The Big Easel 

A wide world of art — East Bay style — is at Pro Arts’ annual Open Studios.

Michael Parayno -- Asian-American history professor by day, birdhouse maker by night -- says his birdhouse creations are just a hobby. He works on them only when he feels like it. He never draws up plans beforehand, and he doesn't do any custom work. Still, he ends up selling one almost every week -- to friends, to real estate agents and loan brokers who give them to their clients, and even to passersby who are brave enough to ignore the "Beware of Dog" signs and knock on the front gate.

Parayno makes his birdhouses out of recycled wood -- mostly driftwood and construction-site leftovers. They're all different; some are inspired by real-world architecture, and others look like no house you've ever seen. They hang all over his yard on Ellis St. (a few blocks south of Ashby) and his car has four of them attached to the roof, with his Web address ( painted on the side door. For Parayno and hundreds of other local artists who are always looking for new ways to market their work, this year's East Bay Open Studios will be another great opportunity to reach potential customers.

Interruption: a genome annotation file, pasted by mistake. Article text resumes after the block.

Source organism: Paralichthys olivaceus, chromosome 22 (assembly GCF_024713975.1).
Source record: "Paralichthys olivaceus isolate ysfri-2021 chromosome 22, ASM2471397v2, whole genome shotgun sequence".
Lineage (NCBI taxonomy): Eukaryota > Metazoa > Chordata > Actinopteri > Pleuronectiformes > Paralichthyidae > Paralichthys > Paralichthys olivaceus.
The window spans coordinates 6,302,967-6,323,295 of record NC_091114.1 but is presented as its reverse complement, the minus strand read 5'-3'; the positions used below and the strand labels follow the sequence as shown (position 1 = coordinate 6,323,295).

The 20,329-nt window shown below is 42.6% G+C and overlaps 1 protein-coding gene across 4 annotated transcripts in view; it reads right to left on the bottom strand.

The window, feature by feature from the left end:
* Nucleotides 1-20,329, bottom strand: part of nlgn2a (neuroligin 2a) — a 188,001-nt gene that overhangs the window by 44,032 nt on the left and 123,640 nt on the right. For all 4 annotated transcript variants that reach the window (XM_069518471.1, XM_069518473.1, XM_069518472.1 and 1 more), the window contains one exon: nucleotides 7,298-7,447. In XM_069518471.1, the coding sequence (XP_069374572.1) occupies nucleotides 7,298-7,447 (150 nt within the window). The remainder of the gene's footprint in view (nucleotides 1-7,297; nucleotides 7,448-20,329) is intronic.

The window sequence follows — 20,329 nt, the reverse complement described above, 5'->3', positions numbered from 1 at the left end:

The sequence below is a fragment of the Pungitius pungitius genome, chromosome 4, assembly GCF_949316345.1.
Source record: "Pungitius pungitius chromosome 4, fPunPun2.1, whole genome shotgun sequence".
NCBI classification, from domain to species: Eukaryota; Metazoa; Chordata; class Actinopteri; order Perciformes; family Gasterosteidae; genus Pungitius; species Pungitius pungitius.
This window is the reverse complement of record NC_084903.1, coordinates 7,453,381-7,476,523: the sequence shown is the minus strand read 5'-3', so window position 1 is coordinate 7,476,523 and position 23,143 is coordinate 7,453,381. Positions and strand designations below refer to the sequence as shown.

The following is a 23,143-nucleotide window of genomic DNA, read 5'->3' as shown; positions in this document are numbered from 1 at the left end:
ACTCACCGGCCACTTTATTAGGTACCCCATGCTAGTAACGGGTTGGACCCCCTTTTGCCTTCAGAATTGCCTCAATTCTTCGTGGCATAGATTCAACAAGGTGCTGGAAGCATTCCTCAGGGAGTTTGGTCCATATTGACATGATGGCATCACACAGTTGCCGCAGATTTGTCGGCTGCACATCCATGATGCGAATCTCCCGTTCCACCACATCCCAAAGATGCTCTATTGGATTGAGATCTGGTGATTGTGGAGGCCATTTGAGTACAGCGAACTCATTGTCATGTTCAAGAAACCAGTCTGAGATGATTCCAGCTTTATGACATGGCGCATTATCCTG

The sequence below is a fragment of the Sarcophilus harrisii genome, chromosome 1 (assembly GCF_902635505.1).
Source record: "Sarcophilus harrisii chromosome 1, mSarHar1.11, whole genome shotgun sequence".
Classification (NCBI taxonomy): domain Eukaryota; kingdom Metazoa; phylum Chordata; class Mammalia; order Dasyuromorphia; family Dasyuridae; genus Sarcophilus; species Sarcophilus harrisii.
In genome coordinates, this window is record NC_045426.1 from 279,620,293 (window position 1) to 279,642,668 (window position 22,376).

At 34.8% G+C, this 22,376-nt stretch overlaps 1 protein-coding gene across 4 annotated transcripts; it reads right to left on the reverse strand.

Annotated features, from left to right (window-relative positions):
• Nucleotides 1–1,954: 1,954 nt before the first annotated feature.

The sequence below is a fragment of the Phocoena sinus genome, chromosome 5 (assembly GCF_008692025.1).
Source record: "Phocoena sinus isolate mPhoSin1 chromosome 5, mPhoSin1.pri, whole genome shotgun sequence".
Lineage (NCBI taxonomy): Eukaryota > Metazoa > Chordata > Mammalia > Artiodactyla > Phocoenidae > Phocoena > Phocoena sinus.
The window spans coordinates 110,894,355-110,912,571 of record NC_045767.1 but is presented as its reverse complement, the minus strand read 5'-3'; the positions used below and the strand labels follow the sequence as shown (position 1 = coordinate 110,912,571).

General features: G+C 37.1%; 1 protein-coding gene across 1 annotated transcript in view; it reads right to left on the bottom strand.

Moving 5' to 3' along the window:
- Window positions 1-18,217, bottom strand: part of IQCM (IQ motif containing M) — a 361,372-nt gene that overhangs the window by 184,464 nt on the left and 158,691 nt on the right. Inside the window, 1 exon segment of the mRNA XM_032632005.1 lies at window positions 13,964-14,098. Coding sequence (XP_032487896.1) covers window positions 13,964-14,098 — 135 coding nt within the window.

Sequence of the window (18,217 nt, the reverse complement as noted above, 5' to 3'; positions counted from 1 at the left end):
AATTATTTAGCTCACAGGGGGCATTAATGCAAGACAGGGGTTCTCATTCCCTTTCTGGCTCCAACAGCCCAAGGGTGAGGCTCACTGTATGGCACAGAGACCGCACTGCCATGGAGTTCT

The 20th Annual East Bay Open Studios is produced by Pro Arts, a nonprofit East Bay arts organization. The event lasts for two weekends, June 1-2 and 8-9, and nearly 500 local artists will participate, opening their studios to the art-loving (and buying) public. If you like art but find traditional galleries intimidating and pricey, it's a perfect opportunity to browse in a much more casual environment and buy directly from the source, without the typical gallery markup. Prices range anywhere from a few bucks to thousands of dollars.

Some of the participating artists are full-time painters, sculptors, photographers, etc. Some of them would love to break into the professional art world, but haven't yet. Some, like jewelry-maker Gwendolyn Reed, are happily retired and think of Open Studios more as an opportunity to interact with the public than as a moneymaking event. Reed and twenty other artists from her neighborhood will be showing their work at the West Berkeley Senior Center, where you're sure to find something different, interesting, and affordable. While you're there, you can enter Jeanne Diller's "Name That Painting" contest by suggesting a good title for one of her creations. Diller, an Open Studios participant for several years now, says she likes it because it breaks down the intimidation barrier, the mystique of "the artist."

Pro Arts is now showcasing one or two works by each participating artist at its downtown Oakland gallery (461 9th St. at Broadway) and at its Web site (, so you can figure out beforehand which studios you want to visit. An official map and directory of studio locations will be available in the Express, at Pro Arts, and at numerous other galleries, cafes, and bookstores around the Bay Area.

Pro Arts is open Wednesdays through Sundays 11 a.m.-5 p.m., and will host a reception for the artists -- free and open to the public -- on Thursday, May 30 from 7-9 p.m.


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